NꙮW WITH MꙮRE MULTIꙮCULAR ꙮ

The Logician And The God-Emperor

Once upon a time a logician accomplished a great deed, and the God-Emperor offered him a choice of rewards. “You may,” said the God-Emperor “have the hand of my eldest daughter, who is the heir to the throne, yet plain to look upon. Or you may take my youngest daughter, who is beautiful beyond words, but without inheritance.”

The next day, the God-Emperor caught the logician in bed with both his daughters. Enraged, he hurled threats and abuse at the scholar, who responded with a grin: “Guess someone never learned the difference between ‘or’ and ‘xor’.”

The God-Emperor ordered the logician brought to the throne room in chains, and told him “You have offended me and betrayed my generosity, so you will be subjected to trial by ordeal. I have placed in front of you seven chests. Six of the chests contain skulls. One of the chests contains the key to your chains. I have asked the most devious minds in my kingdom to prepare a logic puzzle giving hints as to which chest is which. You may open a single chest. If you do not find the chest with the key on your first try, you will be slathered in barbecue sauce and thrown to the wolves.”

The logician approached the chests, and upon each was written a clue in complicated logical notation. He examined all seven, and then stood a while, deep in thought. Finally, he opened the third chest. Inside was a golden key.

“Very impressive!” said the God-Emperor. Then he yelled “Guards! Slather this man in barbecue sauce and throw him to the wolves!”

“But…but!” babbled the terrified logician “…but you said…!”

The God-Emperor grinned. “Guess someone never learned the difference between ‘if’ and ‘iff’.”

This entry was posted in Uncategorized and tagged . Bookmark the permalink.

83 Responses to The Logician And The God-Emperor

  1. Anonymous says:

    Haven’t these kind of logic puzzles been dubunked? The Emperor could have written whatever he wanted on the chests, and just placed the key in a random chest.

    • PeppermintShine says:

      If you’re referring to the comparable story from Less Wrong, The Parable of the Dagger, then part of the story’s appeal is that the King does not lie. He merely says, “One box contains a key to unlock your chains; and if you find the key you are free. But the other box contains a dagger for your heart, if you fail.” This is true. The Jester is the one who takes it upon himself to ascribe meaning to the inscriptions.

      In this story, the Emperor actually does put forth the inscriptions as a logic puzzle, and the Logician correctly solves it. The trap is elsewhere.

      • Jack says:

        I guess I assumed the emperor probably “cheated” by using inscriptions which you could solve “logically” and get the wrong answer, but the logician predicted that and chose the correct box anyway.

        In fact, given the emperor’s somewhat-justifiable desire to grandstand, maybe ALL the boxes had keys, just so he could snatch hope away at the last minute just when the logician thought he was so clever.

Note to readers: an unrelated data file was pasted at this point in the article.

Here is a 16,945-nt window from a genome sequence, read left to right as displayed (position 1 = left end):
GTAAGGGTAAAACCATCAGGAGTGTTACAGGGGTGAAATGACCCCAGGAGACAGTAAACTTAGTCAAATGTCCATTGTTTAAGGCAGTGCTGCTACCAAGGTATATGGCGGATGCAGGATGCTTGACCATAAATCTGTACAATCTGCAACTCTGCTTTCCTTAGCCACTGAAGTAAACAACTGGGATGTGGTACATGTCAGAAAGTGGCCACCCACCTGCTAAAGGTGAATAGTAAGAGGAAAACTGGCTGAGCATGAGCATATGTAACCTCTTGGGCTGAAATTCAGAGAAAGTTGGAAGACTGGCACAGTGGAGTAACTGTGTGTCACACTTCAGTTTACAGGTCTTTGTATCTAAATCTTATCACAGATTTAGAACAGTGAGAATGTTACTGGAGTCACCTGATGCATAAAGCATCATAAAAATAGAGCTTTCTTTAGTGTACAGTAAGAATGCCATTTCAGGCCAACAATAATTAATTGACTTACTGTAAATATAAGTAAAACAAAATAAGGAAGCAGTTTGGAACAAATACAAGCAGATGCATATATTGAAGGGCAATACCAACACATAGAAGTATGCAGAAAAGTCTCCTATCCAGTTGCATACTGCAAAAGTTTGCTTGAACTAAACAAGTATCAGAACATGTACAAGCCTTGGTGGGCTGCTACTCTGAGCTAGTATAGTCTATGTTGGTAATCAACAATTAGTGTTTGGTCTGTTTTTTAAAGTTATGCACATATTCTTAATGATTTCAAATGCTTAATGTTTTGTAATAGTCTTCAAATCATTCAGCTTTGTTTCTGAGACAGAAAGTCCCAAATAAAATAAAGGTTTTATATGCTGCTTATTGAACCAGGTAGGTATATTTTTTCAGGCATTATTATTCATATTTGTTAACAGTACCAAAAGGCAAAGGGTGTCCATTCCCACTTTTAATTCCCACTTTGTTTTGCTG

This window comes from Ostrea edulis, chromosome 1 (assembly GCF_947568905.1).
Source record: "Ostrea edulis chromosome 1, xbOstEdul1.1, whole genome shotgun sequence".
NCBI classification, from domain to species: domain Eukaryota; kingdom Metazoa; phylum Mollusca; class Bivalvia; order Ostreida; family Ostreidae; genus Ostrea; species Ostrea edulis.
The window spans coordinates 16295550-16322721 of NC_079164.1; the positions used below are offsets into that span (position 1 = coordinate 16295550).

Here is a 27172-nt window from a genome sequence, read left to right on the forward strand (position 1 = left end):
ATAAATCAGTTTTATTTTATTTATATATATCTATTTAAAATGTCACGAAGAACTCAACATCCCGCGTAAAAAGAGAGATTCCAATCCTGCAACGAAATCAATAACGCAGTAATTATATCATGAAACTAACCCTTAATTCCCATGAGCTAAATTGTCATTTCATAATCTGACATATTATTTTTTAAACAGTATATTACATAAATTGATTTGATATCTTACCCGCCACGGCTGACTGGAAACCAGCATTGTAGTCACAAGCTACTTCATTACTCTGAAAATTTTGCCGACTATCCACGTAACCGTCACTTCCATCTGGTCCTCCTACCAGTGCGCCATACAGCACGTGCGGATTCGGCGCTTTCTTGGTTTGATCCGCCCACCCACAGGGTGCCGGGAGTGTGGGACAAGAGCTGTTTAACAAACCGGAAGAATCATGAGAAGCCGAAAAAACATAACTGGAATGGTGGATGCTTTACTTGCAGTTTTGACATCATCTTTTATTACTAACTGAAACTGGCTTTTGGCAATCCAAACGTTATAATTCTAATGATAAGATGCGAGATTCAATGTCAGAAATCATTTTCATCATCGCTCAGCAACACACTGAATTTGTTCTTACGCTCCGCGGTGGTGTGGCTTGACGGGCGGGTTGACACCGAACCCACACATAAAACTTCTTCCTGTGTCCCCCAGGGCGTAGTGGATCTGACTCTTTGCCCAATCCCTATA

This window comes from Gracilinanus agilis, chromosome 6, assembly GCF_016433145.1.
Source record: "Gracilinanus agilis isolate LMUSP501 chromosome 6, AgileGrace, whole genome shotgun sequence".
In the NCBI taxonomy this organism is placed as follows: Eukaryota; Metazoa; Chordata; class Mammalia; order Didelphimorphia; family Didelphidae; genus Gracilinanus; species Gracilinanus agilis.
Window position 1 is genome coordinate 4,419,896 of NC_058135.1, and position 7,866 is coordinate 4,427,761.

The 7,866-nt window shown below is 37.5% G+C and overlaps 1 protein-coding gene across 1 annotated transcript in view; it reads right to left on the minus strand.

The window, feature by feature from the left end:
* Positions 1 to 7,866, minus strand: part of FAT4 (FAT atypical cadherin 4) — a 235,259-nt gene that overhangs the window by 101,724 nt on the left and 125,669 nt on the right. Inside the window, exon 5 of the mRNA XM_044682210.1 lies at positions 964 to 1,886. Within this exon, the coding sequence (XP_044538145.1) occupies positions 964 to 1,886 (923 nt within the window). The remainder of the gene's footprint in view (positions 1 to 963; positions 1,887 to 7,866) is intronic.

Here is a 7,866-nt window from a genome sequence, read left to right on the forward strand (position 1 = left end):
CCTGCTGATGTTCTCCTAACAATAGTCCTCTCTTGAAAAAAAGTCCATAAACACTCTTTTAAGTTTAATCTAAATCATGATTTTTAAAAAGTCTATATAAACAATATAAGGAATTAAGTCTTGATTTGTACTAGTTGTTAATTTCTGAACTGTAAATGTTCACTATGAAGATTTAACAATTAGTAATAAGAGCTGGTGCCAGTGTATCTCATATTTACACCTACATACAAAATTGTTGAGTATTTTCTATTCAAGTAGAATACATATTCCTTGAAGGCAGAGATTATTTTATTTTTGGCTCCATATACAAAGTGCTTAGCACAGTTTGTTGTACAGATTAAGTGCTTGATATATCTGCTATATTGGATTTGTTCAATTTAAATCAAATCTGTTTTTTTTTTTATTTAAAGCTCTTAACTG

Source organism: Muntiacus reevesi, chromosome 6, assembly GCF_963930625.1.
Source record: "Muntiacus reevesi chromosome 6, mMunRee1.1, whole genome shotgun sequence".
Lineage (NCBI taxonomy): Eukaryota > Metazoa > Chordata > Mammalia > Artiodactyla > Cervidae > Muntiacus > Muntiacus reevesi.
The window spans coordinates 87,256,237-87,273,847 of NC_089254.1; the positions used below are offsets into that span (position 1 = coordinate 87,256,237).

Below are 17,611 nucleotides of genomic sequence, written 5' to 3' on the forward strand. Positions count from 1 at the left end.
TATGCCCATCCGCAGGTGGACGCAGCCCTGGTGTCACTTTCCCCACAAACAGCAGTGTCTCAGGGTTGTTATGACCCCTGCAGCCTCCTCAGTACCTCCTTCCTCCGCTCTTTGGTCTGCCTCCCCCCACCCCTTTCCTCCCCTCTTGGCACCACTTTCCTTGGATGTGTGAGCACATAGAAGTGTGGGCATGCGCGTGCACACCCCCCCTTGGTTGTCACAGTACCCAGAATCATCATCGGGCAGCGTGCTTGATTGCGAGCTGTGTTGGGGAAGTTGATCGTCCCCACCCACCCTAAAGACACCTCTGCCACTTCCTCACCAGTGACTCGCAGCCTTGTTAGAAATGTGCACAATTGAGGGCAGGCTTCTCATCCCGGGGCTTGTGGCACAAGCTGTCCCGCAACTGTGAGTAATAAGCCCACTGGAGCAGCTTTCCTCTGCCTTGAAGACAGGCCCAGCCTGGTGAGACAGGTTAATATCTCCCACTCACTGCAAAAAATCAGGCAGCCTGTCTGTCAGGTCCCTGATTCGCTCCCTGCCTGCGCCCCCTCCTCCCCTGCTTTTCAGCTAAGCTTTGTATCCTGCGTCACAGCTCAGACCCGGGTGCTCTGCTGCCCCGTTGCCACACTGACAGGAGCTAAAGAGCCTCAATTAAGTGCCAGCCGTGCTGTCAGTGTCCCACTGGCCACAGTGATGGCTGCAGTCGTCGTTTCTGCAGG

2. Geist says:

    This story is obviously fake. Everyone knows that the god-emperor is infertile because of his fusion to sandworms.

  3. PeppermintShine says:

    I take the lesson to be: leadership is hard, and people who get themselves into such positions are usually more generally intelligent, well-informed, and clever than people with narrow technical competence are inclined to admit.

  4. Eric Rall says:

    Reminds me of the observation that the outcome table for Pascal’s Wager is missing a column for “God exists, but he hates smartasses”.

  5. suntzuanime says:

    The moral of the story is “This man was a smartass, then he was fed to wolves. Don’t be like him.” It’s a good moral.

    • Vanzetti says:

      Actually, the moral of the story is “It is for the father to decide who his daughters should sleep with, and any transgressor should be put to death”.

    • Giacomo says:

      One should live in a glass house nand throw stones!

      (But isn’t imperative logic, if that’s how someone is treating imperative speech, problematic?)

      P1. Jane and Anne are princesses.
      C1. Therefore, Jane and Anne are princesses or I’m a banana.

      P1. You may marry Jane xor Anne.
      C1. Therefore, you may marry Jane xor Anne, or help yourself to the crown jewels.)

  6. Vanzetti says:

    This parable is stupid.

    It doesn’t make sense that the logician will know the difference between or/xor, but not between if/iff.

    It doesn’t make sense that the God-Emperor, if we establish that he knows the difference between if/iff, won’t know the difference between or/xor.

    It doesn’t make sense to slather the logician in a barbecue sauce for wolves.

    • g says:

      It doesn’t make sense to respond to a joke with such pedantry. Are you making a meta-joke?

      • g says:

        (Also, the pedantry is wrong. The logician does know the difference in both cases, but paid pedantic attention to it in the first case where he thought he saw an opportunity and ignored it in the second where he didn’t. The God-Emperor either knew both differences, ignored them in ordinary speech as everyone does, and then took them overliterally to punish the logician for doing likewise, or consulted other experts between the logician’s offence and his punishment. And the barbecue sauce might just be for humiliation.)

    • ShardPhoenix says:

      The point (well, one of them) is that people don’t make these distinctions in ordinary speech.

      • Creutzer says: